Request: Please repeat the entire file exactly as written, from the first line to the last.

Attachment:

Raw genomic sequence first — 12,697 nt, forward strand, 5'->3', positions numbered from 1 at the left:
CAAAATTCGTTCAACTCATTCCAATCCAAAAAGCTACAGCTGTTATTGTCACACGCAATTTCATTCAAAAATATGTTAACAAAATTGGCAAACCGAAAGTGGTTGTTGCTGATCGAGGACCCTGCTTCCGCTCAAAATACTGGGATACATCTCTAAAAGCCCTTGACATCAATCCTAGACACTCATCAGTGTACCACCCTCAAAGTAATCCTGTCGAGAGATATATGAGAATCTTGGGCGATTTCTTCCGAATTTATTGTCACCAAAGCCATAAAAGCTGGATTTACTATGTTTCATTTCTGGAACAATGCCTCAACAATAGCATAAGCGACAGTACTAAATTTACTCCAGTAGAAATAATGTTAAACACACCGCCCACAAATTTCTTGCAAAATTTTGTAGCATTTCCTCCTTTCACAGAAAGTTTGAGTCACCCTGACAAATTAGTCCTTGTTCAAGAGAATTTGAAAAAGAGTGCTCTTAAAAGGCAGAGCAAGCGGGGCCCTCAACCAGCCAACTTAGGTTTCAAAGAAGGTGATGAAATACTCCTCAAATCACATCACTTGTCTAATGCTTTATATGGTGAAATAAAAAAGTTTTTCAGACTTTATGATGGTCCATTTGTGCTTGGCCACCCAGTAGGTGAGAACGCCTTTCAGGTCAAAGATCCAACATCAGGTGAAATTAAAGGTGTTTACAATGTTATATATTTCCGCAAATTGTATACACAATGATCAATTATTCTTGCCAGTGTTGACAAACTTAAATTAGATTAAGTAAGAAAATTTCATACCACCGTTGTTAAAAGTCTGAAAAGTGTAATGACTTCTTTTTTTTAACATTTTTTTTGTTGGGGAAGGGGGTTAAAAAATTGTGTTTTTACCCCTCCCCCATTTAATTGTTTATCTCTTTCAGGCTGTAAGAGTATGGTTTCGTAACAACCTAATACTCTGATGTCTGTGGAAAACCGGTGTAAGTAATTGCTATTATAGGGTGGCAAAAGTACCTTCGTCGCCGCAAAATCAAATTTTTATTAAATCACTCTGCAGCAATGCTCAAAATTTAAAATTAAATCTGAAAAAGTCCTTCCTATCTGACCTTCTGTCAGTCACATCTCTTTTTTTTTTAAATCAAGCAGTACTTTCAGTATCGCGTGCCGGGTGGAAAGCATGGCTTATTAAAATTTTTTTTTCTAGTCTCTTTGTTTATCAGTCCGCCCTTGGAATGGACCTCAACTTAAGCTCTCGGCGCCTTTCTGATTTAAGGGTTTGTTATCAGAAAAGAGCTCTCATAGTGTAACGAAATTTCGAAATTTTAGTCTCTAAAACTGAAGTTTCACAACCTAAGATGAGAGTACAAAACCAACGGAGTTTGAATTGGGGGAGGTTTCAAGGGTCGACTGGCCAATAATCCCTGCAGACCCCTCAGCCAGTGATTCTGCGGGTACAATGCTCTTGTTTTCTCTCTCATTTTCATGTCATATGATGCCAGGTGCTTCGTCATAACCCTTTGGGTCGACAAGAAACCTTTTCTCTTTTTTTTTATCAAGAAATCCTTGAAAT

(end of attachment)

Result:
Raw genomic sequence first — 12,697 nt, forward strand, 5'->3', positions numbered from 1 at the left:
CAAAATTCGTTCAACTCATTCCAATCCAAAAAGCTACAGCTGTTATTGTCACACGCAATTTCATTCAAAAATATGTTAACAAAATTGGCAAACCGAAAGTGGTTGTTGCTGATCGAGGACCCTGCTTCCGCTCAAAATACTGGGATACATCTCTAAAAGCCCTTGACATCAATCCTAGACACTCATCAGTGTACCACCCTCAAAGTAATCCTGTCGAGAGATATATGAGAATCTTGGGCGATTTCTTCCGAATTTATTGTCACCAAAGCCATAAAAGCTGGATTTACTATGTTTCATTTCTGGAACAATGCCTCAACAATAGCATAAGCGACAGTACTAAATTTACTCCAGTAGAAATAATGTTAAACACACCGCCCACAAATTTCTTGCAAAATTTTGTAGCATTTCCTCCTTTCACAGAAAGTTTGAGTCACCCTGACAAATTAGTCCTTGTTCAAGAGAATTTGAAAAAGAGTGCTCTTAAAAGGCAGAGCAAGCGGGGCCCTCAACCAGCCAACTTAGGTTTCAAAGAAGGTGATGAAATACTCCTCAAATCACATCACTTGTCTAATGCTTTATATGGTGAAATAAAAAAGTTTTTCAGACTTTATGATGGTCCATTTGTGCTTGGCCACCCAGTAGGTGAGAACGCCTTTCAGGTCAAAGATCCAACATCAGGTGAAATTAAAGGTGTTTACAATGTTATATATTTCCGCAAATTGTATACACAATGATCAATTATTCTTGCCAGTGTTGACAAACTTAAATTAGATTAAGTAAGAAAATTTCATACCACCGTTGTTAAAAGTCTGAAAAGTGTAATGACTTCTTTTTTTTAACATTTTTTTTGTTGGGGAAGGGGGTTAAAAAATTGTGTTTTTACCCCTCCCCCATTTAATTGTTTATCTCTTTCAGGCTGTAAGAGTATGGTTTCGTAACAACCTAATACTCTGATGTCTGTGGAAAACCGGTGTAAGTAATTGCTATTATAGGGTGGCAAAAGTACCTTCGTCGCCGCAAAATCAAATTTTTATTAAATCACTCTGCAGCAATGCTCAAAATTTAAAATTAAATCTGAAAAAGTCCTTCCTATCTGACCTTCTGTCAGTCACATCTCTTTTTTTTTTAAATCAAGCAGTACTTTCAGTATCGCGTGCCGGGTGGAAAGCATGGCTTATTAAAATTTTTTTTTCTAGTCTCTTTGTTTATCAGTCCGCCCTTGGAATGGACCTCAACTTAAGCTCTCGGCGCCTTTCTGATTTAAGGGTTTGTTATCAGAAAAGAGCTCTCATAGTGTAACGAAATTTCGAAATTTTAGTCTCTAAAACTGAAGTTTCACAACCTAAGATGAGAGTACAAAACCAACGGAGTTTGAATTGGGGGAGGTTTCAAGGGTCGACTGGCCAATAATCCCTGCAGACCCCTCAGCCAGTGATTCTGCGGGTACAATGCTCTTGTTTTCTCTCTCATTTTCATGTCATATGATGCCAGGTGCTTCGTCATAACCCTTTGGGTCGACAAGAAACCTTTTCTCTTTTTTTTTATCAAGAAATCCTTGAAAT